Jesse (chordoflife) wrote in int_development,

Degree in Int'l Relations.. good move?

I have been increasingly drawn to the the NGO and internationally focused non-profit sector since coming back from 10 months in Kenya almost 2 years ago. I have found a few programs that look great that I want to apply to, but I am not applying until I get a firm Idea that I can get a job if I complete a Masters in Int'l Relations.

Can anyone tell me their experience? Is it a viable option right now, or should I focus on a Nonprofit Management degree/cert program? I am really more passionate about the International stuff then I am other things right now, and it appears that some of the places I might want to work for you need a relevant MA to get into.
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I have an MA in international relations, and I'm currently looking for ID-related work (after working for 5 years in the government, sort of development-related). I think whether it's a good move depends on a few things. I'm happy with my degree and think it will take me where I want to go, I just wish I didn't spend so much danged money on it. The debt really is not good. I could have gotten a cheaper, less prestigious degree and I think it would have been ok.

If you want to do management, I think you should get a degree that includes management. Like an MPA with an international or development focus (if there is such a thing, I don't know for sure because I never really looked). Also if you want to be really hire-able you might consider a more technical degree, like agricultural economics. I have a friend who went that route and she seems to do pretty well, she works for profit consulting firms mostly, but could easily get non-profit work.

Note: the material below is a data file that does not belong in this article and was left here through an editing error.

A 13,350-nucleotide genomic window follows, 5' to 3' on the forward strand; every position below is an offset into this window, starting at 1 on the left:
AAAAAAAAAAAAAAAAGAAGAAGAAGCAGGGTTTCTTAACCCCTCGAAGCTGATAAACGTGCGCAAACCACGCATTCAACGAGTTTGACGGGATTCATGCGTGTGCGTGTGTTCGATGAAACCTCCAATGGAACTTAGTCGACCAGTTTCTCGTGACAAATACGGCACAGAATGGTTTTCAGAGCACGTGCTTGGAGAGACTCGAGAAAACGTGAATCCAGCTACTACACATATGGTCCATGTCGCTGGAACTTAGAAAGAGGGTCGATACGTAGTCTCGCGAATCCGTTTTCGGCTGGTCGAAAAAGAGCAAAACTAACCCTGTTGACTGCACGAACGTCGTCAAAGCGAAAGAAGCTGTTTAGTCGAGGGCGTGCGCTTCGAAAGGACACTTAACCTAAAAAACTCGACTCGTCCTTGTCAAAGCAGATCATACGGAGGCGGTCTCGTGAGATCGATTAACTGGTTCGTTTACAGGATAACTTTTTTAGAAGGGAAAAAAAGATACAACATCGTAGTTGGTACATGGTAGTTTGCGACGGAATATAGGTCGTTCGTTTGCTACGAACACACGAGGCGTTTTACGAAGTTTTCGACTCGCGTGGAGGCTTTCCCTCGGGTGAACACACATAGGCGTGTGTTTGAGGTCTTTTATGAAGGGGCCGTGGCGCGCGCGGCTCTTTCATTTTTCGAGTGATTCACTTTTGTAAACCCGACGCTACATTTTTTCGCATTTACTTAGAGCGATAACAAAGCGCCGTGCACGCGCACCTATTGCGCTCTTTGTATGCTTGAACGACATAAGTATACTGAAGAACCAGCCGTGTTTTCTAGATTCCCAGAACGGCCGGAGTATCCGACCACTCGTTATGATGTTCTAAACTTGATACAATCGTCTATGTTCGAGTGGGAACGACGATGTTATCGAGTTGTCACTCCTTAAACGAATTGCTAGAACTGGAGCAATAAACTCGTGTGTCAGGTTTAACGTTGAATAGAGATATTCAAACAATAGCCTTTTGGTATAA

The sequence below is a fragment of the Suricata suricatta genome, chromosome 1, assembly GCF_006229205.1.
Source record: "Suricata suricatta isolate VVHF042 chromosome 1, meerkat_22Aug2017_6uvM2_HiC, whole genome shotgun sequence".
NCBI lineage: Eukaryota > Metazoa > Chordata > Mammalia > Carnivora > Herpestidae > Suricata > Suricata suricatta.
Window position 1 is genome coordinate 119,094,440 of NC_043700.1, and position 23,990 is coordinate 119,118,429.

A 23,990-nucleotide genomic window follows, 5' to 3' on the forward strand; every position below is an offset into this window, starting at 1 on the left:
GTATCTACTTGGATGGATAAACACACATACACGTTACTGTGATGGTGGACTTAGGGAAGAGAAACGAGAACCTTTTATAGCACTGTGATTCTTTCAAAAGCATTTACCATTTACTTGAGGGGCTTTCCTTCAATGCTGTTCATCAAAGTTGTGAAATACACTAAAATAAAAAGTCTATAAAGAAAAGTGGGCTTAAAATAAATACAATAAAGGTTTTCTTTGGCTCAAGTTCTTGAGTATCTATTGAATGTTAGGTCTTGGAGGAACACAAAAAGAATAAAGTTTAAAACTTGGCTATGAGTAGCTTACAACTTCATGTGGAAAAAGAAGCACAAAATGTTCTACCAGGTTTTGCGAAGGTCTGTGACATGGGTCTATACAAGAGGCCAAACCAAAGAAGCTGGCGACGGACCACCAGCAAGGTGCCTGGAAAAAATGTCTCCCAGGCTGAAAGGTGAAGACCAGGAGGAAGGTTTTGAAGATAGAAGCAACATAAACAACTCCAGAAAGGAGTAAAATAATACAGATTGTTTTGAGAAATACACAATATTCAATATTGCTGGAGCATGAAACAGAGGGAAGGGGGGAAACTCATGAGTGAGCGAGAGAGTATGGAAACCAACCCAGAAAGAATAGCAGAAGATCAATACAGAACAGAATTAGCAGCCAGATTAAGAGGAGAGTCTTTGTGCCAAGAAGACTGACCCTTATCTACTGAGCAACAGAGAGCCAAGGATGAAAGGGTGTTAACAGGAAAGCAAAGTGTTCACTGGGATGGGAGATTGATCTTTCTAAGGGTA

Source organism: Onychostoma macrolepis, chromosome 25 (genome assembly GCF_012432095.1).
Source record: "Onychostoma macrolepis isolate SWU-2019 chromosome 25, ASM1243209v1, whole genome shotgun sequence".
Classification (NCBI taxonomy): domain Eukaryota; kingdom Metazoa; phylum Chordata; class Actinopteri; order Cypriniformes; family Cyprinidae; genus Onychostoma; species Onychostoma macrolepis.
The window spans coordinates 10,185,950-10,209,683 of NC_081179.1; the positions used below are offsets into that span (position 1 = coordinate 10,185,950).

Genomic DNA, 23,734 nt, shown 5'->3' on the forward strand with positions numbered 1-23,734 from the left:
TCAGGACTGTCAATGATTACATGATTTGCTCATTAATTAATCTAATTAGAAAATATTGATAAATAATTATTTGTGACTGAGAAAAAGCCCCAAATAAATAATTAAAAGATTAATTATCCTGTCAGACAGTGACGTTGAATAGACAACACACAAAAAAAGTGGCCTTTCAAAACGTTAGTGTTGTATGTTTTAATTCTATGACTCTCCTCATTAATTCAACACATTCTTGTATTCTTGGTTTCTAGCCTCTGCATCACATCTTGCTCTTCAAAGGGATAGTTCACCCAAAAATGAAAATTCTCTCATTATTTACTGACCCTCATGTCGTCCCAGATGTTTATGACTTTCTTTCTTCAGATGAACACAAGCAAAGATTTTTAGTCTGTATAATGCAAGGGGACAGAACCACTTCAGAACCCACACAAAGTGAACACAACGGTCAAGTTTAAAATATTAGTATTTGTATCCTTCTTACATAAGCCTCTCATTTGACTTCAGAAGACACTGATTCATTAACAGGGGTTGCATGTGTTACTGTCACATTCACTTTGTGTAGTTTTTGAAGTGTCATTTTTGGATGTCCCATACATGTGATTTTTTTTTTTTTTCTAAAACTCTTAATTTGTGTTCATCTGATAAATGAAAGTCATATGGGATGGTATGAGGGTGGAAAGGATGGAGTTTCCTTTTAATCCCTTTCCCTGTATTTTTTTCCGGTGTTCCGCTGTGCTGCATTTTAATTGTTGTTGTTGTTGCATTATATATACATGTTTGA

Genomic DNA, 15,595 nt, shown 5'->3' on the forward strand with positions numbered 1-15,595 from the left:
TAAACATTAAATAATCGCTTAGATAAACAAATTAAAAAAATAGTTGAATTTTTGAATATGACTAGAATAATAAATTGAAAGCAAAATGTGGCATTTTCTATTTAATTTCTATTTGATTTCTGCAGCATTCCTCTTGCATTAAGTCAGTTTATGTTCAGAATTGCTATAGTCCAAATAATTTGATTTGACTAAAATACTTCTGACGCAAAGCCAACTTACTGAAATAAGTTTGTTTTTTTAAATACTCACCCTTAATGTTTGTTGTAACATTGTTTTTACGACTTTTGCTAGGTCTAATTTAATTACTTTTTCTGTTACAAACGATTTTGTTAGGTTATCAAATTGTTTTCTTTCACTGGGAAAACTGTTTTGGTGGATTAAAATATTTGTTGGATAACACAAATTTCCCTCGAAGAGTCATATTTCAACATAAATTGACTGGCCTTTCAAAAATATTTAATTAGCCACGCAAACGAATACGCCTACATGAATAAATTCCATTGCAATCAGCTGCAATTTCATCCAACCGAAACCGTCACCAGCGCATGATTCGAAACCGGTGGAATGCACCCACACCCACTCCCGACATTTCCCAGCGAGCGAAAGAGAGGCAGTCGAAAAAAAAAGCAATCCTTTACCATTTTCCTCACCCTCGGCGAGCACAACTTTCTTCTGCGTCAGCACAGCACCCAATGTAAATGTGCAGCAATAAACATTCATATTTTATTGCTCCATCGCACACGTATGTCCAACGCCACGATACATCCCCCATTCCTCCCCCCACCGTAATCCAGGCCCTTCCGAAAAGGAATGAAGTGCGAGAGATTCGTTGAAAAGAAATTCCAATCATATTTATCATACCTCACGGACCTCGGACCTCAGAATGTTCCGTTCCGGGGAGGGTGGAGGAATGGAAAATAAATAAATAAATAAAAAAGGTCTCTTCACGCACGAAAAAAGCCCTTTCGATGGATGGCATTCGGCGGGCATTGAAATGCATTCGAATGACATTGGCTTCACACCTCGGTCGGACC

So it depends, is the answer I give.
Thanks.. I'm not very technical, so I think a general International Relations degree will work for me. I'm more of a policy/writing person anyways..
A degree in IR is definitely the way to go if you're a policy/writing person. Especially if you don't mind working in DC or a few other places.
A degree will not give you a job. If that is your reason for doing it, don't.

If you are interested in international relations, want to expand your knowledge and add theory to practical experience, then go for it. If you are simply looking at ways to get a job fast, then get work experience.

I have a degree in IR (specifically conflict studies) and yes, I did learn a lot of things that are certainly useful in my work life, and it does give me the edge over other colleagues (I work for a development consultancy) who do not have a degree in this subject area in the sense that I'm moving up the career ladder faster, but more than anything work experience is what employees are looking for.

I also agree with the above comment about technical degrees being much more marketable.
I want to expand my skills and knowledge.. which is why I am considering further education. Of course, it would be great to get a job that could give me solid work experience in my area of interest, but so far that hasn't happened. I'm not getting a Tech degree.. It's just not my skill set.. I'm not a Technical person. What I do best is policy ideas and writing.